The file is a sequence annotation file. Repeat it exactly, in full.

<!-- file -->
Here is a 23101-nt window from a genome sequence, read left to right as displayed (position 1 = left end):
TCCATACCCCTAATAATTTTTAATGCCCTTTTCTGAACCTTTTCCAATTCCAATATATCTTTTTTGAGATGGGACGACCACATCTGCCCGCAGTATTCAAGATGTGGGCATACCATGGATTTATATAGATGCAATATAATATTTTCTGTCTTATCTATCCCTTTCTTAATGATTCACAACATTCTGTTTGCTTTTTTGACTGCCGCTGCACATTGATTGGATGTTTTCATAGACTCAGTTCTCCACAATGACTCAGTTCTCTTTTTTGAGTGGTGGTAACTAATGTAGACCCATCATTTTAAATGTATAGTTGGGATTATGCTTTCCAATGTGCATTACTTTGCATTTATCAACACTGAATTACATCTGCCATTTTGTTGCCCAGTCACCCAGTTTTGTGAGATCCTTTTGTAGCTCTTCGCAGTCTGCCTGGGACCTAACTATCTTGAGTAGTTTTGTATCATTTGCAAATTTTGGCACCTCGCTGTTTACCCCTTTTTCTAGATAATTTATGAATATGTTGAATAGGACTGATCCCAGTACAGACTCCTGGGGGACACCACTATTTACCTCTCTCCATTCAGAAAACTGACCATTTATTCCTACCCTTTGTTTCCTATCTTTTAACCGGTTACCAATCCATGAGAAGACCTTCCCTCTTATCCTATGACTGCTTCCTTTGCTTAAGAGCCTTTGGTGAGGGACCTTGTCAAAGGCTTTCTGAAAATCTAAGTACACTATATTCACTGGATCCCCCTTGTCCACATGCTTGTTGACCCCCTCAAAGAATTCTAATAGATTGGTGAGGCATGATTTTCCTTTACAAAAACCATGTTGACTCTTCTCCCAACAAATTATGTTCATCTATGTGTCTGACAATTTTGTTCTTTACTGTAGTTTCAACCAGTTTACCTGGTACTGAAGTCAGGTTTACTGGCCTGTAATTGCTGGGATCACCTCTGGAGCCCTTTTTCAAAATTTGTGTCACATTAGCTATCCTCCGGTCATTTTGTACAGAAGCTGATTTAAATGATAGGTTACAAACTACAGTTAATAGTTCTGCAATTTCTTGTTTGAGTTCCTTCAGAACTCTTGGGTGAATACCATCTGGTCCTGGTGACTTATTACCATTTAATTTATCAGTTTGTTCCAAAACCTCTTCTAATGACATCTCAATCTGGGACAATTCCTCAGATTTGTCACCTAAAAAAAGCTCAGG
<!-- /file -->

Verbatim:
Here is a 23101-nt window from a genome sequence, read left to right as displayed (position 1 = left end):
TCCATACCCCTAATAATTTTTAATGCCCTTTTCTGAACCTTTTCCAATTCCAATATATCTTTTTTGAGATGGGACGACCACATCTGCCCGCAGTATTCAAGATGTGGGCATACCATGGATTTATATAGATGCAATATAATATTTTCTGTCTTATCTATCCCTTTCTTAATGATTCACAACATTCTGTTTGCTTTTTTGACTGCCGCTGCACATTGATTGGATGTTTTCATAGACTCAGTTCTCCACAATGACTCAGTTCTCTTTTTTGAGTGGTGGTAACTAATGTAGACCCATCATTTTAAATGTATAGTTGGGATTATGCTTTCCAATGTGCATTACTTTGCATTTATCAACACTGAATTACATCTGCCATTTTGTTGCCCAGTCACCCAGTTTTGTGAGATCCTTTTGTAGCTCTTCGCAGTCTGCCTGGGACCTAACTATCTTGAGTAGTTTTGTATCATTTGCAAATTTTGGCACCTCGCTGTTTACCCCTTTTTCTAGATAATTTATGAATATGTTGAATAGGACTGATCCCAGTACAGACTCCTGGGGGACACCACTATTTACCTCTCTCCATTCAGAAAACTGACCATTTATTCCTACCCTTTGTTTCCTATCTTTTAACCGGTTACCAATCCATGAGAAGACCTTCCCTCTTATCCTATGACTGCTTCCTTTGCTTAAGAGCCTTTGGTGAGGGACCTTGTCAAAGGCTTTCTGAAAATCTAAGTACACTATATTCACTGGATCCCCCTTGTCCACATGCTTGTTGACCCCCTCAAAGAATTCTAATAGATTGGTGAGGCATGATTTTCCTTTACAAAAACCATGTTGACTCTTCTCCCAACAAATTATGTTCATCTATGTGTCTGACAATTTTGTTCTTTACTGTAGTTTCAACCAGTTTACCTGGTACTGAAGTCAGGTTTACTGGCCTGTAATTGCTGGGATCACCTCTGGAGCCCTTTTTCAAAATTTGTGTCACATTAGCTATCCTCCGGTCATTTTGTACAGAAGCTGATTTAAATGATAGGTTACAAACTACAGTTAATAGTTCTGCAATTTCTTGTTTGAGTTCCTTCAGAACTCTTGGGTGAATACCATCTGGTCCTGGTGACTTATTACCATTTAATTTATCAGTTTGTTCCAAAACCTCTTCTAATGACATCTCAATCTGGGACAATTCCTCAGATTTGTCACCTAAAAAAAGCTCAGG